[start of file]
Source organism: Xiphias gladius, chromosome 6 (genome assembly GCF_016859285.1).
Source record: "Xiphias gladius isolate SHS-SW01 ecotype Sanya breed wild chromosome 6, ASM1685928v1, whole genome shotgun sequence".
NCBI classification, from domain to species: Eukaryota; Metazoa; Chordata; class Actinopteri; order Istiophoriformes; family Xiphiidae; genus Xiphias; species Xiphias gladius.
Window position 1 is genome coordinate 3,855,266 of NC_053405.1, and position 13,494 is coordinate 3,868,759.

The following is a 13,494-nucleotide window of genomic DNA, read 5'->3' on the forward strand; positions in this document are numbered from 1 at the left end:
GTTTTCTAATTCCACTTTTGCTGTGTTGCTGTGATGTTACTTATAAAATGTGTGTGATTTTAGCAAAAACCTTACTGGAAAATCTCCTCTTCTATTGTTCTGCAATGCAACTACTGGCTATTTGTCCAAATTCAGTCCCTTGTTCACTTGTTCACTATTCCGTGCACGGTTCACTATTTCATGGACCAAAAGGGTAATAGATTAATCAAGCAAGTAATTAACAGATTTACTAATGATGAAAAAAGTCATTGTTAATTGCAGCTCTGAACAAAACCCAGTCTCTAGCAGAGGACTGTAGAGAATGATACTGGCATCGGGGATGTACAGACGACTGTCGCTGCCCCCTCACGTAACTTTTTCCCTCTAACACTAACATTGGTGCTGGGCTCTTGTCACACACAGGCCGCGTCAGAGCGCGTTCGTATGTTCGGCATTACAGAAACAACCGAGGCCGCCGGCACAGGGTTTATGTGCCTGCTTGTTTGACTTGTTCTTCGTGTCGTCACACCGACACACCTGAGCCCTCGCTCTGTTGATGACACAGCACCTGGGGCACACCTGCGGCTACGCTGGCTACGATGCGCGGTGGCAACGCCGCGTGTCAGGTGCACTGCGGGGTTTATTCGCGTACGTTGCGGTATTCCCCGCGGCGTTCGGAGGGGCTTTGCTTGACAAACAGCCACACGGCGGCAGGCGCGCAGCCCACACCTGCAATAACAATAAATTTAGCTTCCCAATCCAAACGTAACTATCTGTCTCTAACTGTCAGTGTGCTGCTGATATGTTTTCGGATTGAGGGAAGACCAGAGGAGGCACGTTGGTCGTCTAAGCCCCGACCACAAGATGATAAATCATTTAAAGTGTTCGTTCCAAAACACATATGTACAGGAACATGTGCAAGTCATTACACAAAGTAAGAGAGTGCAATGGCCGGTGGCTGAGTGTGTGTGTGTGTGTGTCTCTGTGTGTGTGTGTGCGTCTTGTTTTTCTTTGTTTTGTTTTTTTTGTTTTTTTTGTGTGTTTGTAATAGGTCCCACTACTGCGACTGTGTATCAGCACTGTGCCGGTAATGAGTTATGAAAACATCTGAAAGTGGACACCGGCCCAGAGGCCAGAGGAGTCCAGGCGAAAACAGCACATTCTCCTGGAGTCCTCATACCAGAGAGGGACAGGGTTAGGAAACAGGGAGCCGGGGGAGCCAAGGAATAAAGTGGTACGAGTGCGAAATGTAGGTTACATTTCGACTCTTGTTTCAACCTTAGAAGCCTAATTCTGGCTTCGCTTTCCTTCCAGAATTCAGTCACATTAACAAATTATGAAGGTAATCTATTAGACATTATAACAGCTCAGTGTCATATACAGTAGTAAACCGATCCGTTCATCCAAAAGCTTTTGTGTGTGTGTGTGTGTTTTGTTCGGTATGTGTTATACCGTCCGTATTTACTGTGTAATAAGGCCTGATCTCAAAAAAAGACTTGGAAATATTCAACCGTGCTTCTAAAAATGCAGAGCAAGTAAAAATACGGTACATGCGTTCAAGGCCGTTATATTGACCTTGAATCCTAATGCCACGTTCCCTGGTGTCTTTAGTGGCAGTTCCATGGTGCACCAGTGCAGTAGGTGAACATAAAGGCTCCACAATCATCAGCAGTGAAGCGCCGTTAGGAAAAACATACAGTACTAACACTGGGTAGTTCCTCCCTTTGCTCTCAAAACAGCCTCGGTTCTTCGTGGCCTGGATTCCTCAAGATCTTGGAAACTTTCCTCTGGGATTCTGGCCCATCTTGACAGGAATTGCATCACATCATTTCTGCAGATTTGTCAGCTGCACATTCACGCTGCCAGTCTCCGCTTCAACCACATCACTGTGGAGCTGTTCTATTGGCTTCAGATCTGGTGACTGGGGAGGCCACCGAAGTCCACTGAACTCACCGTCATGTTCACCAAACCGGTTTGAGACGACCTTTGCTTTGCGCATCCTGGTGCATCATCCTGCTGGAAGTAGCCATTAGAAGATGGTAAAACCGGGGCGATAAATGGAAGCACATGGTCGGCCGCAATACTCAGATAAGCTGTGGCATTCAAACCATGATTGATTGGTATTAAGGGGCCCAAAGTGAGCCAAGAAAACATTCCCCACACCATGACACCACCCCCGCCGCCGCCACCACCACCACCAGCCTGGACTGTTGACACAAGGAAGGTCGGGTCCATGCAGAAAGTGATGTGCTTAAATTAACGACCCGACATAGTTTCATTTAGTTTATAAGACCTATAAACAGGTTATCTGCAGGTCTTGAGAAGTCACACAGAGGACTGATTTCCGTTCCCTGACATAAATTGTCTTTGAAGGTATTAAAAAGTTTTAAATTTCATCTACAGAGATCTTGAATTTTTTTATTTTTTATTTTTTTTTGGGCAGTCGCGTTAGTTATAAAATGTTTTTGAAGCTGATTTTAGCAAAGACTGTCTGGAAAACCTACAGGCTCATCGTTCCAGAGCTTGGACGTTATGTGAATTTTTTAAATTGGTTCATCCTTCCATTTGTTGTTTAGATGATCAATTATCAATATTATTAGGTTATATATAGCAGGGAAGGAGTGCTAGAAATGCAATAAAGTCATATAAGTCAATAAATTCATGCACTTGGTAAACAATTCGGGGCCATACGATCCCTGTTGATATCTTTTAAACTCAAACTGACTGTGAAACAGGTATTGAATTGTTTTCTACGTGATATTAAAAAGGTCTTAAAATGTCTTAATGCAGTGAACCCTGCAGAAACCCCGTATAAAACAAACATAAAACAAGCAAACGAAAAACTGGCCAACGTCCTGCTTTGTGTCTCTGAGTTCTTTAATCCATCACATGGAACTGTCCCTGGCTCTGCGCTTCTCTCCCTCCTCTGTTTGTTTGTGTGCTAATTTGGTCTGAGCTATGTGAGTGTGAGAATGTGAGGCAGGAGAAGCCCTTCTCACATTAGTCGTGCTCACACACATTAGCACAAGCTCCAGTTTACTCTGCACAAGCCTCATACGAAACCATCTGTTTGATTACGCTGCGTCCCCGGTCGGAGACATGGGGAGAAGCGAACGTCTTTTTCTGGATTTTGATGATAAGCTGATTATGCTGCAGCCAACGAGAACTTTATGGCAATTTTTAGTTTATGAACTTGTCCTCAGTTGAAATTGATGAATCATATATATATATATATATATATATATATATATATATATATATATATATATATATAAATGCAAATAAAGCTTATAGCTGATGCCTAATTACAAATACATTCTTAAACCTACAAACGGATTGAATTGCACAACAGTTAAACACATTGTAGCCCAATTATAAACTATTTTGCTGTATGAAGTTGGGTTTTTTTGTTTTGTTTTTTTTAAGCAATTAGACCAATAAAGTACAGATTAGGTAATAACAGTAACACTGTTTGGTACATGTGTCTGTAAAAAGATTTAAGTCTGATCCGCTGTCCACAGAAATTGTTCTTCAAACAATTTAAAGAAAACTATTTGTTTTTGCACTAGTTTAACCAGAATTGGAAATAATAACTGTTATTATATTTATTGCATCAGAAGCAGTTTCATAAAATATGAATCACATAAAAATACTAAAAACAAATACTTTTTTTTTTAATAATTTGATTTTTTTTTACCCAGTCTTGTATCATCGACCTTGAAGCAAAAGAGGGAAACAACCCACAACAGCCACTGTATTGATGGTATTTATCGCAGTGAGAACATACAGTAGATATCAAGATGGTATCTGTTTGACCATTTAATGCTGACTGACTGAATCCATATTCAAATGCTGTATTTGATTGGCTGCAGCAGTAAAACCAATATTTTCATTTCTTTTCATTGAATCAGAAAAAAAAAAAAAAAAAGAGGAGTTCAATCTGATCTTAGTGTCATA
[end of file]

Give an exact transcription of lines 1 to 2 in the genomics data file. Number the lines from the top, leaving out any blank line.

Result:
Source organism: Xiphias gladius, chromosome 6 (genome assembly GCF_016859285.1).
Source record: "Xiphias gladius isolate SHS-SW01 ecotype Sanya breed wild chromosome 6, ASM1685928v1, whole genome shotgun sequence".